The Merry Band of Wrigglers
Men, women, passion, and sperm.
The old adage says that a wife can't change her husband, but the truth is that women for thousands of years have been shaping one crucial male attribute: sperm. Men tend to produce as many sperm as possible as quickly as possible, a manufacturing decision that sacrifices quality control: Their sperm are frequently mutated or deformed as a result. Why, then, do men make millions of sperm at once? Because they're adapting to ward off the effects of women's frequent cheating, according to a paper published in December in the Journal of Theoretical Biology.
Humans aren't especially good at monogamy. Evidence gathered from surveys and paternity tests suggests that 25 percent of women and 30 percent of men cheat on their spouses at least once during marriage. The evolutionary reason that men cheat is pretty simple: to father as many children as they can. It's more complicated for women, who can only give birth so many times. The quality of the child, then, wins over quantity. Because men with the best genes aren't always the most stable and resourceful partners (they don't have to be), women might marry the latter but cheat with the former. Then they can become pregnant with a genetically superior child who will, if her mother can pull it off, grow up with the help of her unwitting spouse.
Women aren't consciously playing out these underlying reasons for their urge to cheat, of course. But if this cheating "pays off" in children who are more likely to survive and reproduce, the predilection to cheat will become an evolutionally advantageous trait—and the net result, over many generations, will be women who cheat.
Clearly, though, this is no good for their husbands, who are duped into raising kids who aren't theirs. Some scientists believe men have adapted clever ways to prevent this from happening. Not only are there studies to indicate that husbands do things to keep their wives from cheating in the first place—such as tracking their whereabouts—there is research that suggests men have evolved so as to correctfor women's cheating after the fact, by maximizing the chances that their sperm will conceive over someone else's.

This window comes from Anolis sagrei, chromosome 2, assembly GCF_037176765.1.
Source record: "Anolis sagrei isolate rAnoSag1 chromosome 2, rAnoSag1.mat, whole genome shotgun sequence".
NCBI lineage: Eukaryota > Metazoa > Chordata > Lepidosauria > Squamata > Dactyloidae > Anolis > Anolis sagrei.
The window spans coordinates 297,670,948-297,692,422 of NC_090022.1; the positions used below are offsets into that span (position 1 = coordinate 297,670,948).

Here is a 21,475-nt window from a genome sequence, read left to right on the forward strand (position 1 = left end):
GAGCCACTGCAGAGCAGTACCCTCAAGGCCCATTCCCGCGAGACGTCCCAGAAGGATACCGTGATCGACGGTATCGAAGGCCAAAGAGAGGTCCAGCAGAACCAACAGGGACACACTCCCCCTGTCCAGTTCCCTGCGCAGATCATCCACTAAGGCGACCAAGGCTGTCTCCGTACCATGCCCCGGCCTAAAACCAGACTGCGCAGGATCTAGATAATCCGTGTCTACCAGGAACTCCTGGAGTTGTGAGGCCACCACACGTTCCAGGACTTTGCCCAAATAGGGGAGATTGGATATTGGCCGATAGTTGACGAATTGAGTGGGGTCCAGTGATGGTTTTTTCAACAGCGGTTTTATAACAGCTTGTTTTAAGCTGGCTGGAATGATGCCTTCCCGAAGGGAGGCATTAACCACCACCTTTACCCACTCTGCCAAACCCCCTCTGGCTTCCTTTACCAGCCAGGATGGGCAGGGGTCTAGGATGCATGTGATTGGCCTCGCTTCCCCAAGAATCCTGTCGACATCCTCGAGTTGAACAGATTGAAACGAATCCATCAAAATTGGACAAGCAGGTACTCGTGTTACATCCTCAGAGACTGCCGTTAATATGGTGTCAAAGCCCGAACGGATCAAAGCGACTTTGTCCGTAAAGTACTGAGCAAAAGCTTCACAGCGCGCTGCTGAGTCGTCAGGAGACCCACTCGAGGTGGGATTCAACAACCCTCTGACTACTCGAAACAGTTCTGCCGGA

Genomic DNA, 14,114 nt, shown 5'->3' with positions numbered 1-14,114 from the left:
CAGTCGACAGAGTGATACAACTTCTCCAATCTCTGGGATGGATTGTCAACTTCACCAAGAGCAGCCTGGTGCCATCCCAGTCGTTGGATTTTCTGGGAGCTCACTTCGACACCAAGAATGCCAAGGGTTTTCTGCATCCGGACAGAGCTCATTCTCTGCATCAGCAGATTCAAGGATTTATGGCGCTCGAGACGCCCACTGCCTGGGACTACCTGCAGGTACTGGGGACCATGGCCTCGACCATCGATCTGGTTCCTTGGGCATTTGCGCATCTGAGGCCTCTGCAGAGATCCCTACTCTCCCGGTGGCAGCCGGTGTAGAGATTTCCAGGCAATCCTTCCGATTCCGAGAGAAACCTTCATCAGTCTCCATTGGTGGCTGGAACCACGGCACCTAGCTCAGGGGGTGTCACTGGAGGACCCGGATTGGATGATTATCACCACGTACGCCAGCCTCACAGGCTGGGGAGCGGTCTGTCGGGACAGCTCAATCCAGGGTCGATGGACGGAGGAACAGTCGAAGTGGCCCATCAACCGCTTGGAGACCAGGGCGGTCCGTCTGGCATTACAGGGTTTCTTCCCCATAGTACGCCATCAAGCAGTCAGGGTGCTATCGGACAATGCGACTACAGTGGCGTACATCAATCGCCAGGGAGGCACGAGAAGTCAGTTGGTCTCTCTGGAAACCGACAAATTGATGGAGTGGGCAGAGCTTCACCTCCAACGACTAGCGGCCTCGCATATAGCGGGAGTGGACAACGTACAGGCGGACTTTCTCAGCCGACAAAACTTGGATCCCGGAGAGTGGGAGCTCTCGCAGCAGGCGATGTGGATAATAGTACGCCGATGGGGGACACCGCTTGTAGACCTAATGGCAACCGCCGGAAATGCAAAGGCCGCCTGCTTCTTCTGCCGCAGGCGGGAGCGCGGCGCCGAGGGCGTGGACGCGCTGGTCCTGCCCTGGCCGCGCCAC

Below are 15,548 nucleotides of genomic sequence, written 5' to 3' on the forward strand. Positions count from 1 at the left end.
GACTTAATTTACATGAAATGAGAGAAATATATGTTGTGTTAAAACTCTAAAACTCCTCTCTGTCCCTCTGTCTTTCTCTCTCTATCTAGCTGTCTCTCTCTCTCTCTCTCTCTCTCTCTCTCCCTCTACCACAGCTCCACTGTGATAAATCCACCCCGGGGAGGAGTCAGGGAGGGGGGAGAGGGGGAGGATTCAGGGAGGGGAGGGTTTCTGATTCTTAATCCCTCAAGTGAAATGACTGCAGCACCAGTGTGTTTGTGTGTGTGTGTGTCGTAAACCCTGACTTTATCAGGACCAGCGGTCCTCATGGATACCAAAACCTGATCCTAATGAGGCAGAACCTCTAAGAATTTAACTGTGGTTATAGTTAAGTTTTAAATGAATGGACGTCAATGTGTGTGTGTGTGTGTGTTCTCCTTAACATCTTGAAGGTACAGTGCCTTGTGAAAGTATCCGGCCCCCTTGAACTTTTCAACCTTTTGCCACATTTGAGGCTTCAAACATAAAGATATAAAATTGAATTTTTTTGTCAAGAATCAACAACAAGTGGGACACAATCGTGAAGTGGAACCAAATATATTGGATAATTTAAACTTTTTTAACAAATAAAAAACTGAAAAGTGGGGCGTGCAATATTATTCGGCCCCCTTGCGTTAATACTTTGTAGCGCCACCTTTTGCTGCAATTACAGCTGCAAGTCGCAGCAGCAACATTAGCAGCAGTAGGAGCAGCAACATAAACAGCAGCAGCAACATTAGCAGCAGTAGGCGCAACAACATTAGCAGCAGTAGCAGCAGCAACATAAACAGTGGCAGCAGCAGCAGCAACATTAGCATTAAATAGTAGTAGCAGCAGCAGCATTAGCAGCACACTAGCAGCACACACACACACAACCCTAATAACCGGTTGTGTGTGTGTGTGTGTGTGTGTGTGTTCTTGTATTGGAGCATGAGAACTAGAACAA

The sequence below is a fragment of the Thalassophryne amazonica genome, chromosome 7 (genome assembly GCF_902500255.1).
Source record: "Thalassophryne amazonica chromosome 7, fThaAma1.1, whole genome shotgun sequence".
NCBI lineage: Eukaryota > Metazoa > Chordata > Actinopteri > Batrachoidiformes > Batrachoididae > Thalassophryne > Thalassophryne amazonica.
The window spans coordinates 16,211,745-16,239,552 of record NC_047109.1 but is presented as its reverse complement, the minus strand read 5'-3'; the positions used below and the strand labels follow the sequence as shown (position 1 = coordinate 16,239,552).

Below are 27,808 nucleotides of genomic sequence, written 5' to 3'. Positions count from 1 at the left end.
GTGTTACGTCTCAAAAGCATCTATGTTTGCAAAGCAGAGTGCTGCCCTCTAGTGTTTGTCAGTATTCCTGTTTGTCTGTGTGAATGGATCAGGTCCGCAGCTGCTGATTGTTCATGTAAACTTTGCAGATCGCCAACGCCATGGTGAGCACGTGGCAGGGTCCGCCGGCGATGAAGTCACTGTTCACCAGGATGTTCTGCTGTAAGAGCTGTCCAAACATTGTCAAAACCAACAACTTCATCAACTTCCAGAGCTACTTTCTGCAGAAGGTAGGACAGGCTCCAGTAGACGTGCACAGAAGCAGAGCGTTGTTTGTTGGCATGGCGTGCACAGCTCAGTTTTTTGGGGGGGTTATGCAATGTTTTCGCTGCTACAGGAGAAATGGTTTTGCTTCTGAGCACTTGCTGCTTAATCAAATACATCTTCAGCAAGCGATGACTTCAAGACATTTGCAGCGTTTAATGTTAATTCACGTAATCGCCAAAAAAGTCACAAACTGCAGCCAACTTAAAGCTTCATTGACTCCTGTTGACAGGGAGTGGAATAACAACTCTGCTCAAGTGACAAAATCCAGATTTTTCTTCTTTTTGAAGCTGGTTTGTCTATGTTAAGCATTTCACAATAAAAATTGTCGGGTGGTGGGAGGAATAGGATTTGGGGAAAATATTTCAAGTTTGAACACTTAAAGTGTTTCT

The idea of "sperm competition," as it is called, is a familiar one in the animal world—there's lots of literature about it. For example, male flour beetles have spiny penises designed to remove rival sperm from a female's reproductive tract. And in a study published in 2002, scientists compared two groups of nematode worms: those that mated with females in the presence of competing males and those that mated without any male competition. After 60 generations had passed under these conditions, the offspring of the worms with the competition ejaculated sperm that were on average 20 percent larger than the sperm of other males. In nematodes, larger sperm crawl faster and can reach the eggs sooner.
The study of sperm competition in humans, though, is fairly new. In a study (with photos!) published in 2003, researchers at the State University of New York-Albany used a variety of dildos, artificial vaginas, and a homemade semen recipe to test whether the penis might be elegantly designed not only to deposit semen in the vagina, but also to remove it. The researchers speculated that when a man has sex with a woman who has recently slept with another man, the first man's semen is pulled out with the second man's penis (because it gets caught behind the second man's coronal ridge, which separates the head of the penis from the shaft). This lends meaning to the term "sloppy seconds": Sex the second time around is sloppy, because the semen that is removed ends up, well, making a mess.
The researchers found evidence to support their hypothesis: Dildos featuring a coronal ridge, like a real penis, displaced 91 percent of semen that got there first. Dildos without ridges displaced only 35 percent. Given that chimpanzees, our closest primate relatives, do not have ridges on their penises, this is "pretty strong evidence for the fact that the human penis evolved to compete with rival male semen in the female reproductive tract," says SUNY psychologist Gordon G. Gallup, who led the study. (Chimpanzees are very promiscuous, but they appear to solve the sperm competition problem differently: They produce extremely large volumes of semen that solidify in the vagina. Like a plug.)
Melinda Wenner Moyer is a science writer living in Brooklyn, N.Y. and is DoubleX’s parenting advice columnist. Follow her on Twitter.
Illustration by Robert Neubecker.